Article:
Published March 20, 2009
“Team work” refers to a group of dysfunctional people working on a term project or work task together to bring about a solution or product. Community refers to the same group of people who are socialized together and function for the long haul. They share many experiences beyond individual projects or tasks.
Companies who build teams have employees who are disgruntled that everyone on the team isn’t pulling their own weight. The high achievers do most of the work and resent being paid the same thing the do-nothings on the team are paid. The do-nothings don’t work and drag the process down. Teams just don’t always work. Sack the idea and start encouraging socialization among your employees. It is the wave of the future.
Why will socialization take place in the workplace in the future? People don’t know their neighbors, they don’t get as involved with other parents at their children’s schools, they don’t get as involved at church as they used to. But they spend more of their time at work. Building community at work will totally revolutionize the hiring process. Socialization in the work place will stabilize poor performance and improve attitudes. Socialization is the key to building unity in the workplace.
I was discussing this in a men’s clothing store with the manager. He told about how his company was emphasizing this concept in their corporate environment and how successful it is. He said he had never seen the response to this approach before and was very excited about it.
Imagine a dysfunctional group of people sitting around and discussing what is important to them and their lives. See the unity that you can develop in your workforce by building community. After all, community can be called “common unity.” Now you can build community among your employees and they won’t be as concerned about looking for another job that fulfills them.
Published March 4, 2009
Taken from Jim’s new presentation: Changes in Attitudes, Changes in Altitudes
The Recession Won’t End. Why do I say this? I say it will never end because the sooner you come to grips with this, the sooner you will stop doing what you have done and start doing something new, creative and different. So many people are sitting on the sidelines, waiting for “the Recovery.” What a bunch of losers! Even if there is a full recovery, things have been changed so much that you won’t be able to do business the way you did 2 years ago or 10 years ago ever again. Life on the other side will be permanently different in ways only intuitive thinking people can imagine. Cars will be made different and houses will be bought, sold and priced different (the 2 most expensive items we buy). Don’t assume everything else will remain the same. Circuit City and a host of other companies have already gone out of business because they couldn’t transition and sell like Best Buy and other successful businesses. (They were probably run by committees!)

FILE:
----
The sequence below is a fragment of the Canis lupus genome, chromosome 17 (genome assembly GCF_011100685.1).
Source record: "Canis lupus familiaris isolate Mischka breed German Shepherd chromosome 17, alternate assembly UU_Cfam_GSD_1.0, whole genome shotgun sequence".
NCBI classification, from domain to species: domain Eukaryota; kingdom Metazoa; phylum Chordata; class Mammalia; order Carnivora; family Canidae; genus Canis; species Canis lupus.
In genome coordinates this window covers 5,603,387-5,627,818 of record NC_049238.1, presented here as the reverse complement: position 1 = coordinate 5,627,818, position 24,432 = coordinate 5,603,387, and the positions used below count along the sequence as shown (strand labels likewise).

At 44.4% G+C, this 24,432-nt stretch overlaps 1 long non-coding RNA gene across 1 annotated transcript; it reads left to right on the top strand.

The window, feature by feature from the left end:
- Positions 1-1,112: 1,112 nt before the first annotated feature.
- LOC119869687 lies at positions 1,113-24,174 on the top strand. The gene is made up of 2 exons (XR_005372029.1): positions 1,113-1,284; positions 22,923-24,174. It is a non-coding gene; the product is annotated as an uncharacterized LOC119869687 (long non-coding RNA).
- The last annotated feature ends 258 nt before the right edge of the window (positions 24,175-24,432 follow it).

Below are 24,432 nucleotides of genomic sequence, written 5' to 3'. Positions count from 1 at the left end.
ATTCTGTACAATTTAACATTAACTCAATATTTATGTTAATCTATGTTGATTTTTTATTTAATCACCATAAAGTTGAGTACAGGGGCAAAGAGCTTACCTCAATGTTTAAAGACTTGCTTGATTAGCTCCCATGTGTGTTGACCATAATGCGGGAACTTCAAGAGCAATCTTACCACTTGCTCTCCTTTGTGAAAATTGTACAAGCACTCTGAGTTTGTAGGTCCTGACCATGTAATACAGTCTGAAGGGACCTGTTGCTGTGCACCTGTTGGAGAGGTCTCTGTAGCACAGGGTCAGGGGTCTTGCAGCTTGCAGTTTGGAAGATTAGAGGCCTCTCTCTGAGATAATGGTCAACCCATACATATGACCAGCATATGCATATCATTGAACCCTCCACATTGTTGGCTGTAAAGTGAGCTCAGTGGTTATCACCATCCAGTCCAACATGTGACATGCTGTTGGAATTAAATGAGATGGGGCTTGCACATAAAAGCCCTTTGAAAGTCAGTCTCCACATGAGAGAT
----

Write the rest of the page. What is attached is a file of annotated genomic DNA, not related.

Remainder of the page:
We need to reconnect with what we do, who we are and how we do what we do. If you start re-inventing yourself now, you will be ahead of everyone on the sidelines and ahead of the market when (and if) it rebounds. If it doesn’t any time soon, you will be so far ahead of the sideline sitters you won’t believe it (neither will they). Banks can’t sell mortgages the way they did; construction companies will bid differently and build differently; news media will continue to change; and health care will be forever changed. If you want to sustain in business, you need to change…now. Thom Winninger says, “People don’t buy what you sell, they buy what they buy.” You need to reposition your marketing; answer needs like never before; sell products that consumers want to buy. All bets are off.
No, the recession isn’t going to end and life will be permanently different. Oh sure, the market will go back up one day and the bear market will turn bull, but there’s another dip in the waiting…the continuation of the recession and time for you to change again. People will buy in different ways and intuitive businesses will sell in new and more effective ways. What is the trend in your industry? Where are things moving? What do people want to buy? How ready will you be?